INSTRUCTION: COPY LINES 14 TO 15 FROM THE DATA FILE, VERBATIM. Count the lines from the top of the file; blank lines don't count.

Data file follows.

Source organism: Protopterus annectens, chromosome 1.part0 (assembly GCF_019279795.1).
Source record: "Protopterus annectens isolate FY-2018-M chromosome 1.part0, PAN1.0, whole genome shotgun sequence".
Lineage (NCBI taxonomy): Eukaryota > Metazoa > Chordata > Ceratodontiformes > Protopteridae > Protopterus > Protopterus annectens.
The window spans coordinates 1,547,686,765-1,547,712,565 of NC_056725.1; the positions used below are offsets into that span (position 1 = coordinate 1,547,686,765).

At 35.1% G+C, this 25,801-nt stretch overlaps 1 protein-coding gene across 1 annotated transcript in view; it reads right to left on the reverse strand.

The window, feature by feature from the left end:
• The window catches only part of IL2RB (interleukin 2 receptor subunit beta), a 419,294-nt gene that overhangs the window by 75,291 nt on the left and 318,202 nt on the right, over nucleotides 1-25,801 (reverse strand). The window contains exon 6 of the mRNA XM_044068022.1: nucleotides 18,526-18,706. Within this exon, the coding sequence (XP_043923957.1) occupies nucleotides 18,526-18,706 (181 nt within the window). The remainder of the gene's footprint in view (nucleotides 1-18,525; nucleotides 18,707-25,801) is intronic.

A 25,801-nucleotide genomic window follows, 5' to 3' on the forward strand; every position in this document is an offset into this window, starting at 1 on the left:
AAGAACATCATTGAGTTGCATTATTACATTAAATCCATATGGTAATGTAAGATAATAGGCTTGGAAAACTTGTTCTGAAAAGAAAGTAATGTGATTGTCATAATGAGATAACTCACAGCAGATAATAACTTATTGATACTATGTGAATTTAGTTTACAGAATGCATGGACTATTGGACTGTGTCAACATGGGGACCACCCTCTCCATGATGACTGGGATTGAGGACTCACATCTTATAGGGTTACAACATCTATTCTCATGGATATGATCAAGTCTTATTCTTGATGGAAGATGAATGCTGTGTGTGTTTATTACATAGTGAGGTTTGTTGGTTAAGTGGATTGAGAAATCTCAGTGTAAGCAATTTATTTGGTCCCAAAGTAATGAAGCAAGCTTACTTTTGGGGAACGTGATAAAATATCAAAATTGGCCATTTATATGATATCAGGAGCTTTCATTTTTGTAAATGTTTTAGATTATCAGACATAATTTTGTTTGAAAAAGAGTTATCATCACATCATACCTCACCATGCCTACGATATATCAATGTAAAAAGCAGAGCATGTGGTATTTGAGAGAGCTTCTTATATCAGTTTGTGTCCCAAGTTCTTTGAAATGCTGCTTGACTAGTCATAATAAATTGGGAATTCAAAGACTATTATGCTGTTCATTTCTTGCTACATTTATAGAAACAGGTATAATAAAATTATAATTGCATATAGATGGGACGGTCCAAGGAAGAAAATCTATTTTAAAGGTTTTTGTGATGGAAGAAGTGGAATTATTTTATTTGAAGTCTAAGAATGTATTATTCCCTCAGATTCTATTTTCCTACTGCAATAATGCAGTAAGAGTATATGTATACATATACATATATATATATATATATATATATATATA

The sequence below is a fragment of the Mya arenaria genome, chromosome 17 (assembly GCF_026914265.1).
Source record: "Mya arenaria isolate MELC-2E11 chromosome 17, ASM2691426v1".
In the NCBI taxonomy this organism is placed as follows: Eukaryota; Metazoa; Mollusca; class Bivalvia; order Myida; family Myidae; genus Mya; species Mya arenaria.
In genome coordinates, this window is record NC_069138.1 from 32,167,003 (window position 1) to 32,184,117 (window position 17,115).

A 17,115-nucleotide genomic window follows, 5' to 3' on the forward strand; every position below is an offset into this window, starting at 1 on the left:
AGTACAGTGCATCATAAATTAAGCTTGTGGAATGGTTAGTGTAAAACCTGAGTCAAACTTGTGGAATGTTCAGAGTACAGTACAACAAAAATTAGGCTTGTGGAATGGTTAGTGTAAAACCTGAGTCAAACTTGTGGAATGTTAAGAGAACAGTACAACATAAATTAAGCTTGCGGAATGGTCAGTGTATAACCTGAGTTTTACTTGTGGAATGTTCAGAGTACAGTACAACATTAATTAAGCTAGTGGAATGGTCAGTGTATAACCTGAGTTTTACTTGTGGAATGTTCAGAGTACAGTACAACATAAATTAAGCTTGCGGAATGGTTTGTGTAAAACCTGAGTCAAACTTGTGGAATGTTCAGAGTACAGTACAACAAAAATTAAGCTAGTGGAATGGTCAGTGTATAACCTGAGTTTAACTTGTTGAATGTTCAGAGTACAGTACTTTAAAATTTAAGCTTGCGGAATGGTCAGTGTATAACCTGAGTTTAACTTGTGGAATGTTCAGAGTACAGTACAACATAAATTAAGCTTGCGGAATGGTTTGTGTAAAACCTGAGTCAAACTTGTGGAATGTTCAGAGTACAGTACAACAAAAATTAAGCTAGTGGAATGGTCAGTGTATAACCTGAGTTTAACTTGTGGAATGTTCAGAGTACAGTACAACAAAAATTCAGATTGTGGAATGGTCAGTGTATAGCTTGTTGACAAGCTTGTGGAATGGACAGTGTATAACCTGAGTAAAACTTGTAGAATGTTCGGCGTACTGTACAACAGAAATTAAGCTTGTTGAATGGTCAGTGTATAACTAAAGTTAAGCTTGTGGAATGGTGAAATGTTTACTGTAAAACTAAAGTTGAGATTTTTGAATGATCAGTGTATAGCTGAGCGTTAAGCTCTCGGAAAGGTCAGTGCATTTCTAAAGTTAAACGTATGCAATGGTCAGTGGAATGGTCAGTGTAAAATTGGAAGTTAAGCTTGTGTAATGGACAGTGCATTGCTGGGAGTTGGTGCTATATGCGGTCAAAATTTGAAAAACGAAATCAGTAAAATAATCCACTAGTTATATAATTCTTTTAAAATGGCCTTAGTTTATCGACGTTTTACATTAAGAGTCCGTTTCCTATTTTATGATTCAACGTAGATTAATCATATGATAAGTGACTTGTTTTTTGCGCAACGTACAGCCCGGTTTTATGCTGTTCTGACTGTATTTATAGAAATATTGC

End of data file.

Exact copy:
A 17,115-nucleotide genomic window follows, 5' to 3' on the forward strand; every position below is an offset into this window, starting at 1 on the left:
AGTACAGTGCATCATAAATTAAGCTTGTGGAATGGTTAGTGTAAAACCTGAGTCAAACTTGTGGAATGTTCAGAGTACAGTACAACAAAAATTAGGCTTGTGGAATGGTTAGTGTAAAACCTGAGTCAAACTTGTGGAATGTTAAGAGAACAGTACAACATAAATTAAGCTTGCGGAATGGTCAGTGTATAACCTGAGTTTTACTTGTGGAATGTTCAGAGTACAGTACAACATTAATTAAGCTAGTGGAATGGTCAGTGTATAACCTGAGTTTTACTTGTGGAATGTTCAGAGTACAGTACAACATAAATTAAGCTTGCGGAATGGTTTGTGTAAAACCTGAGTCAAACTTGTGGAATGTTCAGAGTACAGTACAACAAAAATTAAGCTAGTGGAATGGTCAGTGTATAACCTGAGTTTAACTTGTTGAATGTTCAGAGTACAGTACTTTAAAATTTAAGCTTGCGGAATGGTCAGTGTATAACCTGAGTTTAACTTGTGGAATGTTCAGAGTACAGTACAACATAAATTAAGCTTGCGGAATGGTTTGTGTAAAACCTGAGTCAAACTTGTGGAATGTTCAGAGTACAGTACAACAAAAATTAAGCTAGTGGAATGGTCAGTGTATAACCTGAGTTTAACTTGTGGAATGTTCAGAGTACAGTACAACAAAAATTCAGATTGTGGAATGGTCAGTGTATAGCTTGTTGACAAGCTTGTGGAATGGACAGTGTATAACCTGAGTAAAACTTGTAGAATGTTCGGCGTACTGTACAACAGAAATTAAGCTTGTTGAATGGTCAGTGTATAACTAAAGTTAAGCTTGTGGAATGGTGAAATGTTTACTGTAAAACTAAAGTTGAGATTTTTGAATGATCAGTGTATAGCTGAGCGTTAAGCTCTCGGAAAGGTCAGTGCATTTCTAAAGTTAAACGTATGCAATGGTCAGTGGAATGGTCAGTGTAAAATTGGAAGTTAAGCTTGTGTAATGGACAGTGCATTGCTGGGAGTTGGTGCTATATGCGGTCAAAATTTGAAAAACGAAATCAGTAAAATAATCCACTAGTTATATAATTCTTTTAAAATGGCCTTAGTTTATCGACGTTTTACATTAAGAGTCCGTTTCCTATTTTATGATTCAACGTAGATTAATCATATGATAAGTGACTTGTTTTTTGCGCAACGTACAGCCCGGTTTTATGCTGTTCTGACTGTATTTATAGAAATATTGC